I imagine this entry displayed the very attitude that had him named Hammarskjold..Shield, “It was then that I, too, felt the need to preserve this tradition; the legacy of the Arcane and the splendor of this land. It was then I decided that my son would learn the ways too, and we would use this new skill to defend this world from evil. The lands of Arathor would be safe so long as we had the mighty Elves as allies and our own potent magic. However first we needed to save the Elves if we were to maintain a prosperous relationship to learn more of their secrets.”

My ancestor made me long to see these wonderful Elvin cities so far beyond our own wall. So cornered and trapped were we here, like mice in a barrel, I remembered thinking with a rather stout degree of bitterness. I dreamed of becoming powerful enough to whisk myself away at a whim to any city I so chose; little did I know how far the Elves and their magnificent civilization had fallen. I returned my attention to the narrative at hand, continuing to read the account of my ancestor and the first human Magi.

To Be Continued---
Edited by Ravinsild on 12/3/2012 1:52 PM PST
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Father and grandfather are not proper nouns.

At least, in this sense:

"My grandfather went to the store" vs "Grandfather went to the store."

The possessive pronoun "my" reduces it to a common noun because it's not GRANDFATHER, it is "your" grandfather, as everyone has a grandfather.

Also, your paragraphs are very unwieldy. Break them down. Format your dialog properly, as well.


I'll have to google proper dialogue formatting, I suppose.

Also I guess I'll need to reread it to find where I used Grandfather as a proper noun and fix the issue. Thanks for the feedback.
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I suppose I am very out of practice at this whole writing thing. Thanks for the critique but it burns with negatives and leaves nothing positive to indicate I am doing anything right, which is mildly discouraging.

However, I do appreciate the notes and I think I will look for unneccessary things. Due to the fact the story is not finished, however, I have at least a bit of foreshadowing, I hope. I might be executing it poorly, but the name shield is supposed to lend credence to the attitude Ravinsild develops as he ages, a protective/shieldlike attitude toward his people and the greater Gilneas as a Baron.

It is part of what drives him later in the story to seek unconvential methods of magic (Necromancy). The..allegorical (I guess is the right word?) shield broke when he did not, in fact, defend Gilneas and now he must create a new Shield and strengthen it. This all stems from who his ancestor was.

I suppose I ought the develop the ancestor more. The beginning where he is not afraid of the dark or shadow is hopefully intended to be foreshadowing to the fact that he seeks unconvential "dark" magic in neromancy and so forth.

I may be doing this all wrong, and like you said I need to gap the paragraphs more. Contain more information in each smaller segment rather than blocks of text.

I'm sorry you dislike the story; I tried my best and felt it was much improved even over the second draft.
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However, I do appreciate the notes and I think I will look for unneccessary things. Due to the fact the story is not finished, however, I have at least a bit of foreshadowing, I hope. I might be executing it poorly, but the name shield is supposed to lend credence to the attitude Ravinsild develops as he ages, a protective/shieldlike attitude toward his people and the greater Gilneas as a Baron.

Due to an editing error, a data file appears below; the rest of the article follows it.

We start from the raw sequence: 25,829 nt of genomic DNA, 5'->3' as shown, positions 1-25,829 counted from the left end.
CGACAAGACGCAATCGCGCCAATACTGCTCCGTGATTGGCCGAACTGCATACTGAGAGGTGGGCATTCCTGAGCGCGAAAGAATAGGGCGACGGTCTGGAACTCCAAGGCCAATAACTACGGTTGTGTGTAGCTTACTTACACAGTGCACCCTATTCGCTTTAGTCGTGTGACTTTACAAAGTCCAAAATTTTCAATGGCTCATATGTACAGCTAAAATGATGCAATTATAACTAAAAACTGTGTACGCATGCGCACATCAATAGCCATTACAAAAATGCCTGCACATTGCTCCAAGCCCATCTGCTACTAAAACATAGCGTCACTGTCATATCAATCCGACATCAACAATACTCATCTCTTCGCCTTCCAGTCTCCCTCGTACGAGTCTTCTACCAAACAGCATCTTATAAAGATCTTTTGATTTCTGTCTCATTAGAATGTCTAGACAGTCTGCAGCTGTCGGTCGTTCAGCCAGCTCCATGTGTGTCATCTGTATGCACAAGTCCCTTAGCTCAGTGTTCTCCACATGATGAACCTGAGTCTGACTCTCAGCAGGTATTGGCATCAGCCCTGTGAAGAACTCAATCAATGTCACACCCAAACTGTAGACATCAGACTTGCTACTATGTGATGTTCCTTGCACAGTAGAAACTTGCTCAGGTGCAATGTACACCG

I meant in the context of the story as a reader. First, where did he discover that it meant shield? You then made it "apparent" that it was the case because of his defense, but that doesn't really hold as anyone could feel that way. I assume that this is the word for shield in some Scandanavian language, which is fine, but IU you need to connect it better.

It'd be like saying a troll called Kimchi "amigo" because it means "friend".


So in other words rewrite the sentence to hold better context. Explain how my character would know it means shield, or perhaps have it..bestowed upon the ancestor character by the Arathorians and explain why it was given and its meaning, and having forgotten or never mentioning his former name?

Basically just make it make more sense with better logic/explanation?

EDIT: Beyond the clumsy, redundant presentation, is there anything worth keeping or done well?

EDIT 2: I will explain myself in one way: I learned ins chool from a very good teacher and writer that using I thing adverbs? Is lazy writing. Basically things that ends in ly; Quaintly,
Quietly etc..

So I tend to ramble on in those sentences to avoid using those words. I made a conscious and active effort which may have made the writing sort of meander too much
Edited by Ravinsild on 12/3/2012 11:41 AM PST
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I never understood why people had such an issue with adverbs. There's nothing wrong with them so long as they aren't used excessively. If I am constantly and repeatedly stating things in an overtly and perhaps too descriptively worded manner then yes, it's going to be an issue, but that can go with adjectives or prepositions as well.

Flow is what is important, not the manner in which a word is ended.


I suppose so; however I feel that perhaps thinking of a way to word things without using an adjective can be a fun challenge that may help one improve their writing?

That said I've already broken down several of the paragraphs and reworded/rewritten some parts. I was going to take a second sweep through and post the results here as edited in posts.

That said, was anything actually GOOD about the story? In strengths in my particular writing style that stand out?
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88 Human Warrior
8085
I think there's a balance to be found between spending too much time tacking on adverbs to paint your verbs the color you want, and looking too colorful by choosing all verbs that have color of their own. In other words, I agree you shouldn't have a blanket distrust for them and I'm disappointed by teachers who say things like that without just explaining tasteful use. ;)